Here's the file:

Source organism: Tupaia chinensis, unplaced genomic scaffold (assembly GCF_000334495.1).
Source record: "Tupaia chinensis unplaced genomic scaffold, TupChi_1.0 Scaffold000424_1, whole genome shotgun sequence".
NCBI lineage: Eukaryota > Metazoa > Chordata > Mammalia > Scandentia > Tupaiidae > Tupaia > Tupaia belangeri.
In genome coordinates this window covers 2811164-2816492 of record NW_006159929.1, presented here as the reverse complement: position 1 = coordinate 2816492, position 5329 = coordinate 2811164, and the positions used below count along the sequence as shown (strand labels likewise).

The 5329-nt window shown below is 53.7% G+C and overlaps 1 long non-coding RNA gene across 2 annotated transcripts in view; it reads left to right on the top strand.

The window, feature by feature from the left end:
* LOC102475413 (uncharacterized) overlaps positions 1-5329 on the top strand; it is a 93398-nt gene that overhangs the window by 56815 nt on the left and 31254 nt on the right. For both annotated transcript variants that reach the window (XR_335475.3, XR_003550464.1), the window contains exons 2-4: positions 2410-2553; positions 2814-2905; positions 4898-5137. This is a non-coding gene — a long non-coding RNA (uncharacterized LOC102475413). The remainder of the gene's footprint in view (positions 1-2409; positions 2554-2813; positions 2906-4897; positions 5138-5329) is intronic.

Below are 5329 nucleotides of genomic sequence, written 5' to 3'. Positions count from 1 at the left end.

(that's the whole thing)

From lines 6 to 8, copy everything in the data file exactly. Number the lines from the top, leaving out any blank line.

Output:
The window, feature by feature from the left end:
* LOC102475413 (uncharacterized) overlaps positions 1-5329 on the top strand; it is a 93398-nt gene that overhangs the window by 56815 nt on the left and 31254 nt on the right. For both annotated transcript variants that reach the window (XR_335475.3, XR_003550464.1), the window contains exons 2-4: positions 2410-2553; positions 2814-2905; positions 4898-5137. This is a non-coding gene — a long non-coding RNA (uncharacterized LOC102475413). The remainder of the gene's footprint in view (positions 1-2409; positions 2554-2813; positions 2906-4897; positions 5138-5329) is intronic.

Below are 5329 nucleotides of genomic sequence, written 5' to 3'. Positions count from 1 at the left end.